The Chinese government has made it clear that it intends to take aim at Taiwanese advocates of independence going forward, claiming that it intends to compile a list of independence advocates. Though the idea has been floated before in the past, Chinese government spokespersons have asserted that they intend to publish this list of Taiwanese independence advocates next year. The Chinese government may try to detain individuals on this list if they travel through China. To this extent, Taiwanese living in China, in particular, may find themselves easy targets for the Chinese government.

Yet at the same time, it is clear that one can be targeted by the Chinese government while, in fact, being a member of the pan-Blue camp. Apart from that Shih was a member of the KMT, one notes that another one of the four Taiwanese known to be detained in China on charges of violating state security include Tsai Jin-shu, a pro-unification academic.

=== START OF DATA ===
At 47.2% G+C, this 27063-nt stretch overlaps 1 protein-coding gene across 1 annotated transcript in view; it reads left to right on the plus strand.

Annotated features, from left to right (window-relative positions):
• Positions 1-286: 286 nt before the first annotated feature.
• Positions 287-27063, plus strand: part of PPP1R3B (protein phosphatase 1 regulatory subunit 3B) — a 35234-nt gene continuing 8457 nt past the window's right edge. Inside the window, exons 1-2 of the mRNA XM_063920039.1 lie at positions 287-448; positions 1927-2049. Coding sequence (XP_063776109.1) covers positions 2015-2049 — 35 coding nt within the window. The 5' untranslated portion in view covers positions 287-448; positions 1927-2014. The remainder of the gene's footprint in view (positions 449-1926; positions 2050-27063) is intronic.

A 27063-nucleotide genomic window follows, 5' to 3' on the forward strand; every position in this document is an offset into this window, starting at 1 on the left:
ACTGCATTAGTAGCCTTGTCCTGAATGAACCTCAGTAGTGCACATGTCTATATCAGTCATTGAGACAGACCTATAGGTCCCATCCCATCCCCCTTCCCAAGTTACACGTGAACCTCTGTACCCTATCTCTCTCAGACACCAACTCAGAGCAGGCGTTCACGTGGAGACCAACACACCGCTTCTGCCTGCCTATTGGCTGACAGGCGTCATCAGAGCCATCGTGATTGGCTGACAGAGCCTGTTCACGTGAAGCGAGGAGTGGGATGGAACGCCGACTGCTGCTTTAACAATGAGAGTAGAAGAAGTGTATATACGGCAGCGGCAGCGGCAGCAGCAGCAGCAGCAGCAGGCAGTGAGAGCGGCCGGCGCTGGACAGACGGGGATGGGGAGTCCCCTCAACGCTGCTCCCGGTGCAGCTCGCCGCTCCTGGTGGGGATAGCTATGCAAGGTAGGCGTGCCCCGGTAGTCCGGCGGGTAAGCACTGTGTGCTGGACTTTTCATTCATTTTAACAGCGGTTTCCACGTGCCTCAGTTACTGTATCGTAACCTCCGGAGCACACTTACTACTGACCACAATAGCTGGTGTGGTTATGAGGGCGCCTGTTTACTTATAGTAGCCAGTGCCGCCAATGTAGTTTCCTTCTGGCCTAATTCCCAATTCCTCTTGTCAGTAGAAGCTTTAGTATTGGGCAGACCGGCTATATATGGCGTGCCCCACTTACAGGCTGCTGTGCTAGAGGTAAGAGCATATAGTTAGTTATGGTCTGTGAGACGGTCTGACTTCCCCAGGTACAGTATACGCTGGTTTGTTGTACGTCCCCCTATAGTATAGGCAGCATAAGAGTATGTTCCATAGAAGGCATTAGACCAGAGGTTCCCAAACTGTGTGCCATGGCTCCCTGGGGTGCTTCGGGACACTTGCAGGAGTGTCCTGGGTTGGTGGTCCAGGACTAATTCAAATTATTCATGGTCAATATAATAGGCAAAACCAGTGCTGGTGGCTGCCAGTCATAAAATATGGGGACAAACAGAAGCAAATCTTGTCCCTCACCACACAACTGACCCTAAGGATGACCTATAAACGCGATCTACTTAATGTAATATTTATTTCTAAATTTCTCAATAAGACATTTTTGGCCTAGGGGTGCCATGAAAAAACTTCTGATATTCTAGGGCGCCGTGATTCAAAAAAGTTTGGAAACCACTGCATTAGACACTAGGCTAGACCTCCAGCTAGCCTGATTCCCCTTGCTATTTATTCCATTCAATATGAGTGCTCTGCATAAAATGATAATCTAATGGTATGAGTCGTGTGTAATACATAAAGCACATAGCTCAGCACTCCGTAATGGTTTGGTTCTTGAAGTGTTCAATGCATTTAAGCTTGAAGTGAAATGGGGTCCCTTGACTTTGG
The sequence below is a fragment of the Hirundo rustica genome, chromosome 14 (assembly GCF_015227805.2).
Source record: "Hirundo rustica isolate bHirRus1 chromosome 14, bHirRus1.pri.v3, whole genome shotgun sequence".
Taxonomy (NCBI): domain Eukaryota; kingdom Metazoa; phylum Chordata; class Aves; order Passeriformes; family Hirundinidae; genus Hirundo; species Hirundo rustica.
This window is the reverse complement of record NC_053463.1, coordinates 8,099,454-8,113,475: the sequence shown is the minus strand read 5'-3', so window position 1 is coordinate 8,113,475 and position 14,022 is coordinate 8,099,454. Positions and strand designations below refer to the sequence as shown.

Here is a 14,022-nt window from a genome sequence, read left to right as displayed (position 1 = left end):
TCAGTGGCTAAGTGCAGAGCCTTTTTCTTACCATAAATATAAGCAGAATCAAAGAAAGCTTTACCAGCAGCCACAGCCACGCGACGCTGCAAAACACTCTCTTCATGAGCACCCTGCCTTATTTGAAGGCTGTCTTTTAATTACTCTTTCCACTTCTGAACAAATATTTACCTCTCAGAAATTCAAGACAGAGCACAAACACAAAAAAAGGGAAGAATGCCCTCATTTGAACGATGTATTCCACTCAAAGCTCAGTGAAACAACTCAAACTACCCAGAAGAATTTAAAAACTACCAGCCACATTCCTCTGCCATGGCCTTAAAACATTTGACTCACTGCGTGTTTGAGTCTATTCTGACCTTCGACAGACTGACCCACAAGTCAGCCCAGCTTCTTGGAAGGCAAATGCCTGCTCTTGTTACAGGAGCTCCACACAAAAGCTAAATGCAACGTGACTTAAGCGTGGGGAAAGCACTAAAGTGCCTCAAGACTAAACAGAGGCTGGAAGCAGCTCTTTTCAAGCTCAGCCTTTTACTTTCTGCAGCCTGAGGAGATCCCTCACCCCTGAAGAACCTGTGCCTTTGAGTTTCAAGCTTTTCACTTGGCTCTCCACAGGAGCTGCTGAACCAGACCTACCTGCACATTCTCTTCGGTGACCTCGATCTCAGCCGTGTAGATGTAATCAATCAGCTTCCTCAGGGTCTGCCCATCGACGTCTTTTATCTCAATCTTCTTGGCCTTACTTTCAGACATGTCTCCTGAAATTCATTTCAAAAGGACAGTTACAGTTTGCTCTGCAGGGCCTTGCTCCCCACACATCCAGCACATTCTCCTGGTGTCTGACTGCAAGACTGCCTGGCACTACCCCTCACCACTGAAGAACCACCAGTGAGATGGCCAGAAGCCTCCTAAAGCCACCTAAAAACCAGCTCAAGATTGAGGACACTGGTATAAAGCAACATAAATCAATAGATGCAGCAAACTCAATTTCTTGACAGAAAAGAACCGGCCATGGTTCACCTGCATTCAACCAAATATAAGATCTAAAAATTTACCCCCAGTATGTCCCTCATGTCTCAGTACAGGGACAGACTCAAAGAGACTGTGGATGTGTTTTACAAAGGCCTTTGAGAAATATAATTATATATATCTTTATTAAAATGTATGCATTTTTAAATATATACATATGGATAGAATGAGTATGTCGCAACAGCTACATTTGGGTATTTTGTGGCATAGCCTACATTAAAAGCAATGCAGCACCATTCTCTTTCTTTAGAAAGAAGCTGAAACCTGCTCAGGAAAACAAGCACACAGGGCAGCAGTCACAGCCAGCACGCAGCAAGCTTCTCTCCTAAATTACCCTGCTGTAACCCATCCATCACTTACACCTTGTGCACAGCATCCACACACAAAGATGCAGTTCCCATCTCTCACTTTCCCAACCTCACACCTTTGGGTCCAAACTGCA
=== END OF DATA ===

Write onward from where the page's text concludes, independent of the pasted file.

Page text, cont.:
Tsai was, in fact, an active advocate of political unification between Taiwan and China as the chair of the Southern Taiwan Union of Cross-Strait Relations Associations and the director of the Kaohsiung Cross-Strait Exchanges Research Association. At the same time, this did not prevent him from being kidnapped by the Chinese government. More generally, one stands to be targeted by the Chinese government for simply being Taiwanese, then.